In situ EXAFS

In order to follow the dynamics of this reduction process Pd K-edge EXAFS were acquired in situ during cinnamyl alcohol oxidation, Fig. 2. Measurements of the fresh catalyst within the reaction cell confirm the presence of both Pd oxide and metal environments. Fig. 3a and b show the respective raw χ data and radial-distribution function prior to reaction: Pd–O and Pd–Pd coordination shells (r) are present at ∼2.03 and 2.75 Å respectively. The low coordination numbers (CN) shown in Table 1 are consistent with small (<20 Å) Pd particles capped by a truncated, surface oxide phase. The alternative possibility, that the catalyst comprises a mixture of discrete oxide and metal crystallites is unsupported by XRD.
Time-resolved Pd K-edge quick XAFS of a Pd/C catalyst during cinnamyl alcohol oxidation. Reference spectra of PdO and a Pd foil are shown for comparison.
Fig. 2 Time-resolved Pd K-edge quick XAFS of a Pd/C catalyst during cinnamyl alcohol oxidation. Reference spectra of PdO and a Pd foil are shown for comparison.

Pd K-edge (a)
						k3-weighted raw EXAFS and (b) pseudo-radial distribution function of a fresh Pd/C catalyst.
Fig. 3 Pd K-edge (a) k3-weighted raw EXAFS and (b) pseudo-radial distribution function of a fresh Pd/C catalyst.
Table 1 Structural parameters derived from fitted EXAFS of fresh and spent Pd/C catalysts
ParameterPdOFreshSpentPd Foil
r1Pd–O / Å2.032.04
r1Pd–Pd / Å3.072.762.762.74
r2Pd–Pd / Å3.453.43 3.87

The Pd K-edge spectra remain unchanged for ∼40 min following introduction of the reaction medium to the catalyst, Fig. 4, a period during which cinnamyl alcohol oxidation proceeds with a constant (maximum) rate. Subsequently the white line intensity (edge-jump), a direct measure of the Pd oxidation state,29 shows a sharp drop which is complete after 120 min reaction, associated with a transformation from oxidic to metallic palladium.

Correlation between oxygen uptake and normalised Pd K-edge white line intensity as a function of reaction time.
Fig. 4 Correlation between oxygen uptake and normalised Pd K-edge white line intensity as a function of reaction time.

The fitted χ data and radial-distribution function (Fig. 5a and b) confirm the loss of the Pd–O coordination shell and concomitant increased Pd–Pd scattering consistent with pure Pd particles. This structural evolution coincides with a rapid decrease in catalyst activity; the oxidation rate falls from ∼0.18 to 0.02 mmol min−1 (g cat)−1. Loss of activity due to particle sintering upon PdO reduction can be discounted as XAFS provides both oxidation state and particle size information, and reveals that the latter remains unchanged over this time period. Following this chemical reduction the average Pd coordination number begins to rise giving a limiting particle size of ∼80 Å (confirmed by XRD and TEM measurements). In all cases the Debye–Waller factors (σ), a measure of vibrational disorder, were low and in good agreement with the respective Pd oxide or metal standards. Of course it is important to establish whether these values represent true catalytic rates [eqn. (1)] or simply reflect the stoichiometric consumption of PdO [eqn. (2)].

Ph–CH[double bond, length as m-dash]CH–CH2OH + ½ O2 → Ph–CH[double bond, length as m-dash]CH–CHO + H2O(1)
Ph–CH[double bond, length as m-dash]CH–CH2OH + PdO → Ph–CH[double bond, length as m-dash]CH–CHO + Pd + H2O(2)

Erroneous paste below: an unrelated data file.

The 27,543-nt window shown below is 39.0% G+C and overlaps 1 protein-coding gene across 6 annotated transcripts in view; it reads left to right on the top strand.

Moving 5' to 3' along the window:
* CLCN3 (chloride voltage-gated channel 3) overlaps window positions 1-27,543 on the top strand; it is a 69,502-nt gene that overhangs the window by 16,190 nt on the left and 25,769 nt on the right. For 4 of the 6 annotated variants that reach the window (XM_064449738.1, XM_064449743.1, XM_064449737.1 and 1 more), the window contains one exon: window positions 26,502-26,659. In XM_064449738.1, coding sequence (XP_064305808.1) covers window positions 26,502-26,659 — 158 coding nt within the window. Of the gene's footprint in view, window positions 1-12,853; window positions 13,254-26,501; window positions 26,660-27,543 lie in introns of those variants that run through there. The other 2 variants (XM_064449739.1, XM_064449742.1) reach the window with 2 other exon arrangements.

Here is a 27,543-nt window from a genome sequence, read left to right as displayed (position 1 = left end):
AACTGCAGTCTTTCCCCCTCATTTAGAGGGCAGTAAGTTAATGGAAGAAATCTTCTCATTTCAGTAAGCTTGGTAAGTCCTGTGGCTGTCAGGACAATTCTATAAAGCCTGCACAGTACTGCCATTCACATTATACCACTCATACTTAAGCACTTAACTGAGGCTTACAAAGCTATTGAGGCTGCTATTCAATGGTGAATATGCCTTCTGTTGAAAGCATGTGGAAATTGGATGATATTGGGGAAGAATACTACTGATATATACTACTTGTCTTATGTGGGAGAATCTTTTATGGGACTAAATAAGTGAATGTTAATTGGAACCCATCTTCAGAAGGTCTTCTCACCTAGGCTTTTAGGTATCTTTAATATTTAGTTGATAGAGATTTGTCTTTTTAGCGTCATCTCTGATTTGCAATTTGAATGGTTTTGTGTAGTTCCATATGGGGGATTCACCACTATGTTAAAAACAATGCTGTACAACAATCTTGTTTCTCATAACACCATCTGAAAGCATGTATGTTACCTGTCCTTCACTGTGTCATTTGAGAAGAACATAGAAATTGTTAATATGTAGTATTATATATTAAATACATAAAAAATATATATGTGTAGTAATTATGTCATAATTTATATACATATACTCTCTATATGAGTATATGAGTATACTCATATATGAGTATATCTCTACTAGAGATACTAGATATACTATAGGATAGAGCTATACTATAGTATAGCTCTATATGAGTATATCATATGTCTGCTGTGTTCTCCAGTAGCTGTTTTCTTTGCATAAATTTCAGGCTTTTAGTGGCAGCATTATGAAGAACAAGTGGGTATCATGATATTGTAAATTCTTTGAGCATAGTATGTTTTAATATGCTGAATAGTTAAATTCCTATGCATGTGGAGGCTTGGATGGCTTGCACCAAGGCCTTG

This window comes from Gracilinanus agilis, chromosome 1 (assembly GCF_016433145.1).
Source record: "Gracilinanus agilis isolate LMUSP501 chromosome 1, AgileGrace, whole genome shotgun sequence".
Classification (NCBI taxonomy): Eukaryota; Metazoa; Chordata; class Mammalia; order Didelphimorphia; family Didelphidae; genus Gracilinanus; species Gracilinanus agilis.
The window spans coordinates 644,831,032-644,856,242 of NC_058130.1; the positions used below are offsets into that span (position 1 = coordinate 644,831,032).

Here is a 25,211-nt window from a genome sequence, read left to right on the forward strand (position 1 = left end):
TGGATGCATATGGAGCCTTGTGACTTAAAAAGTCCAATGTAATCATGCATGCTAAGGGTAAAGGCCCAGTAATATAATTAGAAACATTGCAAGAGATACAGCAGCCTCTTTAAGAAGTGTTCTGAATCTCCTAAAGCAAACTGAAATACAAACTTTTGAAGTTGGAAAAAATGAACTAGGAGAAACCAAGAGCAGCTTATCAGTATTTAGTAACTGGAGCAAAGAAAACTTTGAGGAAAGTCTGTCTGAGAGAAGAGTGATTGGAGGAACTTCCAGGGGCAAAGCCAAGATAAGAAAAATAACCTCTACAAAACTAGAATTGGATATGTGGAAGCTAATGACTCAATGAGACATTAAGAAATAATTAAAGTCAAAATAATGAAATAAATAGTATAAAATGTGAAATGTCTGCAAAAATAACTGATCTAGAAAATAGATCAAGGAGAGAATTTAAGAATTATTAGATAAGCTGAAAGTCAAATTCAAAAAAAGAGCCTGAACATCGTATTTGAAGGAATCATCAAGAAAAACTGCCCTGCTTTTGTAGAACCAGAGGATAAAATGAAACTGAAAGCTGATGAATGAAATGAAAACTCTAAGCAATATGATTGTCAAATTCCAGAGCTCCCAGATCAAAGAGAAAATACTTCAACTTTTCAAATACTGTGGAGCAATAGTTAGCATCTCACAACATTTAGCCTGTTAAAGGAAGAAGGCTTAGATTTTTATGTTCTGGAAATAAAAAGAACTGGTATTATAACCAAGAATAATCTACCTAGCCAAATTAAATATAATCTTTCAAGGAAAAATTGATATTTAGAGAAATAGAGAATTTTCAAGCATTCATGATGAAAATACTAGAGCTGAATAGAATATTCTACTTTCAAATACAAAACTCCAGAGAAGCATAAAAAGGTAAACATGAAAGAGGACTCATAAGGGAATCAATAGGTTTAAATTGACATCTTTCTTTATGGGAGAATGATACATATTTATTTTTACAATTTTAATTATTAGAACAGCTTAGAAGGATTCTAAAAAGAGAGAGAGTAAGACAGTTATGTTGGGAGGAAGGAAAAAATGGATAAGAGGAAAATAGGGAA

Pd K-edge (a)
						k3-weighted raw EXAFS and (b) pseudo radial distribution functions of a spent Pd/C catalyst.
Fig. 5 Pd K-edge (a) k3-weighted raw EXAFS and (b) pseudo radial distribution functions of a spent Pd/C catalyst.

From XPS the fresh catalyst contains ∼2.86 × 10−5 moles of PdO. Assuming a 1 : 1 stoichiometry for the reaction between Oa, liberated by PdO decomposition, and cinnamyl alcohol to form cinnamaldehyde, and that catalyst reduction is complete after 120 minutes, a maximum rate of ∼0.0024 mmol min−1 (g cat)−1 is obtained. This value is much less than the measured rates and we can thus neglect direct contributions from the catalyst reduction.

Bulk catalyst properties

Gross morphological changes accompanying oxidation were examined ex situ by TEM and X-ray diffraction of the fresh and post-reaction Pd/C catalysts. Both techniques gave an average initial Pd particle size of ∼20 Å, consistent with the EXAFS estimate30,31 and the high dispersion (dPd = 1.02) indicated from CO titration. Following reaction the particle size increased to ∼100 Å in accordance with the stronger XAFS oscillations. A similar increase was observed following H2 pretreatment at 190 °C.

Reactor studies

The preceding structural measurements showed the loss of surface Pd oxide during the initial stages of cinnamyl alcohol oxidation, with the limiting performance of a fresh Pd/C catalyst of ∼98% conversion and ∼90% selectivity towards the aldehyde after ∼10 h. In order to explore whether catalyst reduction was a cause of the rapid deactivation or simply a side-effect, a fresh catalyst was prereduced under H2 (190 °C) prior to reaction. The resulting catalyst was transferred under nitrogen to the trickle-bed reactor and monitored via on-line oxygen consumption and GC sampling. Fig. 6 compares the activity of the fresh and prereduced catalysts over the course of reaction. It is immediately apparent that the initial oxidation rate is much slower over prereduced Pd/C at only ∼0.11 mmol min−1 (g cat)−1. The reduced catalyst undergoes somewhat slower deactivation than fresh Pd/C but attains a similar low steady state reaction rate consistent with a common (metallic) surface environment. This limiting rate is likely controlled by the accumulation of irreversibly bound (by) products which strongly chemisorb to metal sites.